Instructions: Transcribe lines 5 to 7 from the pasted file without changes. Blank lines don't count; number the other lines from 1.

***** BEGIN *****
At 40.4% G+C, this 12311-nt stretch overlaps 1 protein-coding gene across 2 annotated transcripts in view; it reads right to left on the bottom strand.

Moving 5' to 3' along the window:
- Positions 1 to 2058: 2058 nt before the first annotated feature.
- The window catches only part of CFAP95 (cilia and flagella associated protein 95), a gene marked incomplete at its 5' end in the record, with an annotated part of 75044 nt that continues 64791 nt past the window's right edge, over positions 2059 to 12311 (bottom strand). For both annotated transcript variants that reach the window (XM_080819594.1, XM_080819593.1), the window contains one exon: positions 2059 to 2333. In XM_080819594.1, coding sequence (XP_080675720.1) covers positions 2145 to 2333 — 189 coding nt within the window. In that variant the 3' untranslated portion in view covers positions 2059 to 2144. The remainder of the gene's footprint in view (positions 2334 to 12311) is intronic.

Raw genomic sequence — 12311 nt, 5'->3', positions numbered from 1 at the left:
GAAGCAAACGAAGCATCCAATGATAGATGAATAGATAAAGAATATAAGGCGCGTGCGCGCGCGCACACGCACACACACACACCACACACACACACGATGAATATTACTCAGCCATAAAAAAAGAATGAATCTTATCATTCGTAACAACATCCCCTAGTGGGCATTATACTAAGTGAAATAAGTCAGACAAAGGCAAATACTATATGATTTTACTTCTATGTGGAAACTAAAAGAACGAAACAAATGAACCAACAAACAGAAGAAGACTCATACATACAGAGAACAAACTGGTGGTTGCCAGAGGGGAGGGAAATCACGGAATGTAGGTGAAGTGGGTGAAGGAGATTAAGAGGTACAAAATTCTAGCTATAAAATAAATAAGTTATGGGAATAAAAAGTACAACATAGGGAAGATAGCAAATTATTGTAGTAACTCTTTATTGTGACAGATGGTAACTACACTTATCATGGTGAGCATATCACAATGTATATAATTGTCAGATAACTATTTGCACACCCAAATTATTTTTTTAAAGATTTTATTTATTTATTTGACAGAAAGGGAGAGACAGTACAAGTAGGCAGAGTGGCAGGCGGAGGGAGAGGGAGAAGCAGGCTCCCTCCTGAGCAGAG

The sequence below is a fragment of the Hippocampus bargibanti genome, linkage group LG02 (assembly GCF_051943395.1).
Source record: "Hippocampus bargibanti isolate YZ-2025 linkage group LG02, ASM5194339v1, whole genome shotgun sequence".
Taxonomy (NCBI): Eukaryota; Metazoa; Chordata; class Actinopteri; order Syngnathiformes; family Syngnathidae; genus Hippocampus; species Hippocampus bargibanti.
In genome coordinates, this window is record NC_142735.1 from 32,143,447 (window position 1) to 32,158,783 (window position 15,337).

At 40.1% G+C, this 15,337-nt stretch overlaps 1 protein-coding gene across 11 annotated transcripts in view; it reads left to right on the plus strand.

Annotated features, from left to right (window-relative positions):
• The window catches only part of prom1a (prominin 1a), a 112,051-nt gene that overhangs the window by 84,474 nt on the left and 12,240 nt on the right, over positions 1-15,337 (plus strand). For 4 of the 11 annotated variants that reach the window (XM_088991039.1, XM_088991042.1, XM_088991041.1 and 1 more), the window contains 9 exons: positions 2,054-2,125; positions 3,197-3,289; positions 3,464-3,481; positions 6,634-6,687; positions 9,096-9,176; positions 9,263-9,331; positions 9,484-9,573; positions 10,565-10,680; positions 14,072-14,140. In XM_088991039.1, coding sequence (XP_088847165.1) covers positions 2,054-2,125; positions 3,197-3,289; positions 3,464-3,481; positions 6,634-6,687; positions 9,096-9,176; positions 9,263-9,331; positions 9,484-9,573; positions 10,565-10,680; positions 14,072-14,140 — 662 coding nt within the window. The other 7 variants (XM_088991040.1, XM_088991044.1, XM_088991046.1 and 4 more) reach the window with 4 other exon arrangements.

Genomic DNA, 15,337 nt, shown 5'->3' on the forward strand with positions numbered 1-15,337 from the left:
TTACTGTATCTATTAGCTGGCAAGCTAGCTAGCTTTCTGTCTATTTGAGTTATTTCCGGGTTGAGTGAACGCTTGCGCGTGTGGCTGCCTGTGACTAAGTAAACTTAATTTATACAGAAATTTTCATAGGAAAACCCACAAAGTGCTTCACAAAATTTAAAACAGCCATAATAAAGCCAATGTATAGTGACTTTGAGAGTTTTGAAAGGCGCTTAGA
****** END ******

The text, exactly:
Raw genomic sequence — 12311 nt, 5'->3', positions numbered from 1 at the left:
GAAGCAAACGAAGCATCCAATGATAGATGAATAGATAAAGAATATAAGGCGCGTGCGCGCGCGCACACGCACACACACACACCACACACACACACGATGAATATTACTCAGCCATAAAAAAAGAATGAATCTTATCATTCGTAACAACATCCCCTAGTGGGCATTATACTAAGTGAAATAAGTCAGACAAAGGCAAATACTATATGATTTTACTTCTATGTGGAAACTAAAAGAACGAAACAAATGAACCAACAAACAGAAGAAGACTCATACATACAGAGAACAAACTGGTGGTTGCCAGAGGGGAGGGAAATCACGGAATGTAGGTGAAGTGGGTGAAGGAGATTAAGAGGTACAAAATTCTAGCTATAAAATAAATAAGTTATGGGAATAAAAAGTACAACATAGGGAAGATAGCAAATTATTGTAGTAACTCTTTATTGTGACAGATGGTAACTACACTTATCATGGTGAGCATATCACAATGTATATAATTGTCAGATAACTATTTGCACACCCAAATTATTTTTTTAAAGATTTTATTTATTTATTTGACAGAAAGGGAGAGACAGTACAAGTAGGCAGAGTGGCAGGCGGAGGGAGAGGGAGAAGCAGGCTCCCTCCTGAGCAGAG

The sequence below is a fragment of the Hippocampus bargibanti genome, linkage group LG02 (assembly GCF_051943395.1).